New York was one of the first states to enact licensure laws for physical therapists.
In 1946, physicians received notification that only those who were licensed with the state were permitted to practice physical therapy. They were cautioned not to refer patients to unlicensed individuals because it could lead to aiding and abetting the illegal practice of physical therapy. By 1972, there was no longer the necessity to be supervised by a physician, and physical therapists were allowed to see patients with a referral as long as the treatment was in accordance with a physician’s diagnosis.
APTA instituted a competency exam with the Professional Examination Service in 1954 which increased the competency level of entry level physical therapists; and by 1959, 45 states had practice acts in place.
By 1993, similar legislation was passed for physical therapist assistants (PTA). The PTA is now allowed to treat in the home, provided that a physical therapist (PT) has done an initial evaluation at the first visit, and the PTA has two years clinical experience. That same year, Governor Cuomo signed two other laws: One stating that physical therapists could accept a referral from nurse practitioners and another that limited the role of the athletic trainer to treatment of athletic orthopedic injuries excluding the spinal cord.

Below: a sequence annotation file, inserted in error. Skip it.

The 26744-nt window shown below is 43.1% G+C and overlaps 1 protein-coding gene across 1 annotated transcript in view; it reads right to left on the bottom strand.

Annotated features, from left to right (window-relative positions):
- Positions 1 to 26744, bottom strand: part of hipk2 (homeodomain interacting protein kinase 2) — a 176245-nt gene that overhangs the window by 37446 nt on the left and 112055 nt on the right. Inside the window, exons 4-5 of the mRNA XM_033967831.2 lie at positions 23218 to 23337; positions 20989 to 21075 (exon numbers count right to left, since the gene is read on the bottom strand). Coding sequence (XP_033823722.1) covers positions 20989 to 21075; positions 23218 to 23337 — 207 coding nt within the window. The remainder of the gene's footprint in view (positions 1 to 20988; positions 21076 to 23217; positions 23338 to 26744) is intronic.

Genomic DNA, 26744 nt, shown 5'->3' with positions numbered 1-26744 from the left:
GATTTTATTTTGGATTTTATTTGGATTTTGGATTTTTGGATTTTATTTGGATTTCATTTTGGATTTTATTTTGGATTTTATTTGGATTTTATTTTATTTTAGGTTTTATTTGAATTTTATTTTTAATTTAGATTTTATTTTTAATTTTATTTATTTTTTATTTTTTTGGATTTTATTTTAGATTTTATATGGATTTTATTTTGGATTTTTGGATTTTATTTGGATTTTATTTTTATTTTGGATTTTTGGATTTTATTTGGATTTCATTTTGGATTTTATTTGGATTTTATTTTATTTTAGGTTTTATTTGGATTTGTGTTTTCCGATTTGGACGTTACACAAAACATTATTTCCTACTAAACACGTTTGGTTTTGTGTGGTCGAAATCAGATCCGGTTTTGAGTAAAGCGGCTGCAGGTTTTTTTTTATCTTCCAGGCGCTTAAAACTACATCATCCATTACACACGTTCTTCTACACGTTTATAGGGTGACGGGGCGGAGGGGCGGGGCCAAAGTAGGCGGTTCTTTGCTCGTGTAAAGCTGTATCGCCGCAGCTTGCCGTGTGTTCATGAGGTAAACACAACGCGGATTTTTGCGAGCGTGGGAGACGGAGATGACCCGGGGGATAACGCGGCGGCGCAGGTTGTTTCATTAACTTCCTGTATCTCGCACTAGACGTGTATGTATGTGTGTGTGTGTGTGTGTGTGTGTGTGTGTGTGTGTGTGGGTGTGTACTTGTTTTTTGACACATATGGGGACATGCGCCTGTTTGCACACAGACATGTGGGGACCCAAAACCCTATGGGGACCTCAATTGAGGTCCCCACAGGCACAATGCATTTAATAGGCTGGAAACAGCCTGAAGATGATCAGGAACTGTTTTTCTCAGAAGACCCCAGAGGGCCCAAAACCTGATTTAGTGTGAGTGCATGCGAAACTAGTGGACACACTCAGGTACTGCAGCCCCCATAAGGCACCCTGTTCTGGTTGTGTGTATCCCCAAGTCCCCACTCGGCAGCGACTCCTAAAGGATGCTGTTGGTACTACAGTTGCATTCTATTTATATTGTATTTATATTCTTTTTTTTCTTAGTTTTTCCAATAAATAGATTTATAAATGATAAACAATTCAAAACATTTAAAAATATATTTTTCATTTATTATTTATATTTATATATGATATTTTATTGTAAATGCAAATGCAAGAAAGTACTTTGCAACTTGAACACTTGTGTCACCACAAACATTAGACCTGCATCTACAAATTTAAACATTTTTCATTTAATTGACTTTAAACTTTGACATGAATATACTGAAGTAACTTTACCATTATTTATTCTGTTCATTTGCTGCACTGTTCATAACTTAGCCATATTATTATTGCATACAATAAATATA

With consumers frustrated with regulations in the 1980s and early 90s, legislation passed mandating managed care reform in 1996. During the negotiation period there was an attempt to eliminate physical therapists from the utilization review process. NYPTA made sure that a nurse or other healthcare provider would not exclusively perform the utilization review. Fortunately, the Governor’s office accepted this compromise: utilization review can now be performed by a physical therapist.